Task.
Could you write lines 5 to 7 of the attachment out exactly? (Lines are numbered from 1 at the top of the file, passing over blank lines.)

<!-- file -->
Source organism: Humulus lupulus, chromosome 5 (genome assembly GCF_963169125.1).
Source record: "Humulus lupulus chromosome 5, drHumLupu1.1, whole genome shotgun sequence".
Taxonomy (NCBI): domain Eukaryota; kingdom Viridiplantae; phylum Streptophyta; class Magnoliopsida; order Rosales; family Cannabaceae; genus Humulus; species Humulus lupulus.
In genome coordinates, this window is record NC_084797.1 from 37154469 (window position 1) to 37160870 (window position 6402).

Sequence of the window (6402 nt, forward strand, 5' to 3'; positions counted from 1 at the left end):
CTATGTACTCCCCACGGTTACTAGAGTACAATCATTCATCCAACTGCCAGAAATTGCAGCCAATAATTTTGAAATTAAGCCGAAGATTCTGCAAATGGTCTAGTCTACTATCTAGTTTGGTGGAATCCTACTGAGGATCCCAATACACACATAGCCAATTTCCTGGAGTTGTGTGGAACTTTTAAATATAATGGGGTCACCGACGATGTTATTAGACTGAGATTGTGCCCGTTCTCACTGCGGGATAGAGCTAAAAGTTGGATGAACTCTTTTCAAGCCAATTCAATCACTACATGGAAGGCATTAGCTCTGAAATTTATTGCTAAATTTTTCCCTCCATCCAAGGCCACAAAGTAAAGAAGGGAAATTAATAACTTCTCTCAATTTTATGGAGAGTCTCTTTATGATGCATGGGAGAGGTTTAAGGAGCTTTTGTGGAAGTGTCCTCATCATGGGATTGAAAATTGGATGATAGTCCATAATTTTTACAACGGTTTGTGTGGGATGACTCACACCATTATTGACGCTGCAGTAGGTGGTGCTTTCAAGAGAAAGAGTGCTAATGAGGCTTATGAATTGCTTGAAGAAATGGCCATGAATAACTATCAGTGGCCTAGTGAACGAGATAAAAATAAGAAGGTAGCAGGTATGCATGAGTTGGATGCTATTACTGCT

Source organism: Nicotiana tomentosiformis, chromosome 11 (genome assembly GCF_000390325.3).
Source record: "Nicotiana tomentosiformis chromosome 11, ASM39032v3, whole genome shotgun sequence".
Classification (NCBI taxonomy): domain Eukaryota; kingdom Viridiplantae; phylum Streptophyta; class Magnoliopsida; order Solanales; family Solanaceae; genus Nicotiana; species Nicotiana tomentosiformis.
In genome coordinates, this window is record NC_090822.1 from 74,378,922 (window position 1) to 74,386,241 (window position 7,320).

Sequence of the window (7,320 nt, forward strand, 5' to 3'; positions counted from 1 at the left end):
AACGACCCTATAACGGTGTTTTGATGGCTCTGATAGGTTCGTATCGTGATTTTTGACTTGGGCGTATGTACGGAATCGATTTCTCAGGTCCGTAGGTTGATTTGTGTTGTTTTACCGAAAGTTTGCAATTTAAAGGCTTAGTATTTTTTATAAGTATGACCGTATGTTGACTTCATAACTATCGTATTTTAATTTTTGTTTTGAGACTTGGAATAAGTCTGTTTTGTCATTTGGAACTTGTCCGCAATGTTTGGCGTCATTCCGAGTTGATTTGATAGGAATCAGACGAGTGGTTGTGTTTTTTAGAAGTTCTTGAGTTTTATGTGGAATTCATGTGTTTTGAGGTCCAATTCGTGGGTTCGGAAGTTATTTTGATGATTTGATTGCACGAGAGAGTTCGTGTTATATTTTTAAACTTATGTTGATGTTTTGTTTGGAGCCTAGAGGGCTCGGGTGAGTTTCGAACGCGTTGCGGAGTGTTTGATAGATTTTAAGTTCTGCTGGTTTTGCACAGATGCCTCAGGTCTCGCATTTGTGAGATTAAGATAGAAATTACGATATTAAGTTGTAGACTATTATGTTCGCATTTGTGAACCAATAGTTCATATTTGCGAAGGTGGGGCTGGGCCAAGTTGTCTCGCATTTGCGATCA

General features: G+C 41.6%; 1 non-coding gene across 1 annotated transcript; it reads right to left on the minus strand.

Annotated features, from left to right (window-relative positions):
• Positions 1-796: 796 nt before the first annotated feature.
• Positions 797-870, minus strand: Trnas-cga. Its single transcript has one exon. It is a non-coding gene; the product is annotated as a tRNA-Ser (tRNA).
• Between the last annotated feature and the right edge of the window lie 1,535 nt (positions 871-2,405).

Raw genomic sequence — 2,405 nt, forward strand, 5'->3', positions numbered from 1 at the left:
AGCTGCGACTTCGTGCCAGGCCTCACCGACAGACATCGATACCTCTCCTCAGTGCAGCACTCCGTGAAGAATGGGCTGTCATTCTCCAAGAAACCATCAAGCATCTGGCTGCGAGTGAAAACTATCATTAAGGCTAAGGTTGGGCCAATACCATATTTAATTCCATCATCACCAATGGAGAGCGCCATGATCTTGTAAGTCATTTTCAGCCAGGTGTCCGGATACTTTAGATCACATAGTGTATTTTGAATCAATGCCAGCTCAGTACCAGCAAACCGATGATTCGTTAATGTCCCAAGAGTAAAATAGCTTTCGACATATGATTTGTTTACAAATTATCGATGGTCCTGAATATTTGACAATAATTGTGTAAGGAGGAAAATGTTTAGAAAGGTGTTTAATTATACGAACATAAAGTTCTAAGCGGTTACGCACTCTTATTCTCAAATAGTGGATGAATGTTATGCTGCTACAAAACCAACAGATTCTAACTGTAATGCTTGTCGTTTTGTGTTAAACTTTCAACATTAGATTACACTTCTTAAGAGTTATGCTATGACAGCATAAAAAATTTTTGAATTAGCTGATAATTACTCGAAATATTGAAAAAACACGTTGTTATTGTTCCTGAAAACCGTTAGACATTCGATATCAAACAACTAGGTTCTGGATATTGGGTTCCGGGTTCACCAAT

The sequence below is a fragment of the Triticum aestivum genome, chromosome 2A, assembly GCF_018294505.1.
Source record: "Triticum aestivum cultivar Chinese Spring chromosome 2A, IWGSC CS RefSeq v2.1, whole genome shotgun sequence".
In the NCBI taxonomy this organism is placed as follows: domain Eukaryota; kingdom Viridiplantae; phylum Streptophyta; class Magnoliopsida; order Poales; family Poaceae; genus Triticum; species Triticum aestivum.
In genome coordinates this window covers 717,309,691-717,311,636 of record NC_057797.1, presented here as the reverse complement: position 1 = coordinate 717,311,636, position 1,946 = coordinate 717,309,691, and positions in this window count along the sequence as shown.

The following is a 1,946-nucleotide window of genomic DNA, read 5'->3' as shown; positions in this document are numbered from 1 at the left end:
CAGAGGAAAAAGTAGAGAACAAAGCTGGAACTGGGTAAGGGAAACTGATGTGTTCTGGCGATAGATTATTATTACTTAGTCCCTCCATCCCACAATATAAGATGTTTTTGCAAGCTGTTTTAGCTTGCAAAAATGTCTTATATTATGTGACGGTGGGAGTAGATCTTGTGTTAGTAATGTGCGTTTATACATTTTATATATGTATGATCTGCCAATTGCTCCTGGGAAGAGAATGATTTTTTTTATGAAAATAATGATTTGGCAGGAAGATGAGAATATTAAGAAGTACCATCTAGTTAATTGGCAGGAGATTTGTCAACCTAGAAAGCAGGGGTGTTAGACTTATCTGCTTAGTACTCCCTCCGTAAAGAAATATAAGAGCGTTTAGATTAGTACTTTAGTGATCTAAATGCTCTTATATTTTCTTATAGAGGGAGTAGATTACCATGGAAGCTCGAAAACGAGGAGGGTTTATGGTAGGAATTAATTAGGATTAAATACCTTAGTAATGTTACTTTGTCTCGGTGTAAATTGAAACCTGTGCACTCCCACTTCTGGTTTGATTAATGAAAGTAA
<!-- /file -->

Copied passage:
Sequence of the window (6402 nt, forward strand, 5' to 3'; positions counted from 1 at the left end):
CTATGTACTCCCCACGGTTACTAGAGTACAATCATTCATCCAACTGCCAGAAATTGCAGCCAATAATTTTGAAATTAAGCCGAAGATTCTGCAAATGGTCTAGTCTACTATCTAGTTTGGTGGAATCCTACTGAGGATCCCAATACACACATAGCCAATTTCCTGGAGTTGTGTGGAACTTTTAAATATAATGGGGTCACCGACGATGTTATTAGACTGAGATTGTGCCCGTTCTCACTGCGGGATAGAGCTAAAAGTTGGATGAACTCTTTTCAAGCCAATTCAATCACTACATGGAAGGCATTAGCTCTGAAATTTATTGCTAAATTTTTCCCTCCATCCAAGGCCACAAAGTAAAGAAGGGAAATTAATAACTTCTCTCAATTTTATGGAGAGTCTCTTTATGATGCATGGGAGAGGTTTAAGGAGCTTTTGTGGAAGTGTCCTCATCATGGGATTGAAAATTGGATGATAGTCCATAATTTTTACAACGGTTTGTGTGGGATGACTCACACCATTATTGACGCTGCAGTAGGTGGTGCTTTCAAGAGAAAGAGTGCTAATGAGGCTTATGAATTGCTTGAAGAAATGGCCATGAATAACTATCAGTGGCCTAGTGAACGAGATAAAAATAAGAAGGTAGCAGGTATGCATGAGTTGGATGCTATTACTGCT

Source organism: Nicotiana tomentosiformis, chromosome 11 (genome assembly GCF_000390325.3).